Here we list the best threads from the Archive of the FCLT Facebook group.
I think foreigners are more used to Thais murdering the English language than Thais are to foreigners mangling the Thai language.
my experience: much = mush, rich = rish, etc etc
I'm usually fairly forgiving when Thais have trouble pronouncing ending double consonants - but not being able to produce a p,t,k,m,n, or ng sound at the end after a vowel is a bit inexcusable as it is the same sound as in (American) English. So, the ท in บาท and the t in Baht are virtually identical (if not identical, certainly allophones or possessing a difference I cannot hear).
much = mutt, rich = ritt, ช (equivalent to an English "ch") when used as a final consonant, is pronounced as a "t".
"The mothers of [the two children in the study] responded to the speech of their children with expansions about 30 percent of the time. We did it ourselves when we talked with children. Indeed, we found it very difficult to withhold expansions. A reduced or incomplete English sentence seems to constrain the English-speaking adult to expand it into the nearest properly formed complete sentence." [Brown & Bellugi, 1964, p144]
@sean, I think that may depend on what area the speaker is from, their accent and dialect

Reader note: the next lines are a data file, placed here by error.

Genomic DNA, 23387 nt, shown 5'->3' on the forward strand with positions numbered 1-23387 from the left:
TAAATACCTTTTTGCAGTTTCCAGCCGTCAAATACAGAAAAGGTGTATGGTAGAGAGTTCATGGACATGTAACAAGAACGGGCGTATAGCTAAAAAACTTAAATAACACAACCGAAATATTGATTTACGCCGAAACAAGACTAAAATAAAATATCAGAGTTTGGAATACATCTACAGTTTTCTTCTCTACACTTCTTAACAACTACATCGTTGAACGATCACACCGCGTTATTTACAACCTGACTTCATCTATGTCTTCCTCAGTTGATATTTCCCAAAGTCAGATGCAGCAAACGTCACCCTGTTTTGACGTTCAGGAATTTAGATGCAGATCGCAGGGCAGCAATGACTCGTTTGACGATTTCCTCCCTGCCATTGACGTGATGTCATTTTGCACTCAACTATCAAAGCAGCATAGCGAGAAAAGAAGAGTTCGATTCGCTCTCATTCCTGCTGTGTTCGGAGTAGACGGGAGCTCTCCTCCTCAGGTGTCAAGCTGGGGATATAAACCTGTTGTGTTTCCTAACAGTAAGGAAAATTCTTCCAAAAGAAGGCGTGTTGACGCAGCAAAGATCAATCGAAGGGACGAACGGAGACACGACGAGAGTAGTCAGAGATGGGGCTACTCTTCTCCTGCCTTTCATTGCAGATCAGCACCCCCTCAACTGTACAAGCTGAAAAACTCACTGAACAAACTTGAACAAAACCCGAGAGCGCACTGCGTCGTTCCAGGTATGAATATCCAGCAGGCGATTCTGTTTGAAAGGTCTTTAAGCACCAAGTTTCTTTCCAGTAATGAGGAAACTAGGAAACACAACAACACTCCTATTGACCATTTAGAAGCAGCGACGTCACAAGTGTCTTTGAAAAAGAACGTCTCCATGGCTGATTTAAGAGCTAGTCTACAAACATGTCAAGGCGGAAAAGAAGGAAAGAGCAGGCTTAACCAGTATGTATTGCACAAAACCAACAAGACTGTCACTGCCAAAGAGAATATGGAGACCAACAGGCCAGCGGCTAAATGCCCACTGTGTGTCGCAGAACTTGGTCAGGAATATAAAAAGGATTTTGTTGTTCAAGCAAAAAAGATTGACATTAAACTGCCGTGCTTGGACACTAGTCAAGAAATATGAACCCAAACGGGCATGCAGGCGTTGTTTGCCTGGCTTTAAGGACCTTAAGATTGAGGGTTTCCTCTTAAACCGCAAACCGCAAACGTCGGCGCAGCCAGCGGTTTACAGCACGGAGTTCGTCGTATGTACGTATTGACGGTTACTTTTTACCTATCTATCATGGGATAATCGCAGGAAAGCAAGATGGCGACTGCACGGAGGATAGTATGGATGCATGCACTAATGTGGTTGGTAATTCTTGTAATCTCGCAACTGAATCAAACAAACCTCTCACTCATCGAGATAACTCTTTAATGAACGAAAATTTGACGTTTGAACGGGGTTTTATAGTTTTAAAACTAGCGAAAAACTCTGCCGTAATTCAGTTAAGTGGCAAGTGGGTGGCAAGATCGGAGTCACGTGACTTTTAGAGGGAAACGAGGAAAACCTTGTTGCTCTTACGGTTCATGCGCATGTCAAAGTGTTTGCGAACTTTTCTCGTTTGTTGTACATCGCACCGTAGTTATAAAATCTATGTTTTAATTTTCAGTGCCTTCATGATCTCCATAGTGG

The much/mush confusion is also had by a lot of foreigners who think the ช is exactly equivalent to a "ch" in "church." Sean, I think turning much into mutt applies for learners who have not learned that English consonants do not change in the way Thai consonants do - yet distinguishing between "ch" and "sh" is rather difficult as there are three consonants ข ฉ and จ (usually transliterated "j") that could be transliterated with "ch" and all of which have slightly different sounds, none equivalent to a hard "ch."
You may be right Khun เอริก บรัดลี่, I was talking about Central Thai (that is taught to all school children in Thailand).
Khun Loving Jessel, Thais who can speak English well, have no problem with pronouncing the final "ch", but most of the other Thais (who can't speak English well) normally rely on their ingrained Thai pronunciation rules in decoding English words.
Yeah but even worse that some people contend that ซ and จ are equivalents or that "ch" and "j" are equivalent sounds in english. So you will see "chedi" transliterated sometimes as "jedi" when really the two sounds are as different in Thai as they are in English. It's just that the Portuguese guy who told them how to transliterate words into English came from a language background which does not pronounce J how we do in English so it sounds a lot like "ch" to him!!! Now we are stuck with signs that have 3 or 4 different spellings of the same word on signs because people are so confused about which letter to use and sometimes think it is best to use them interchangeably.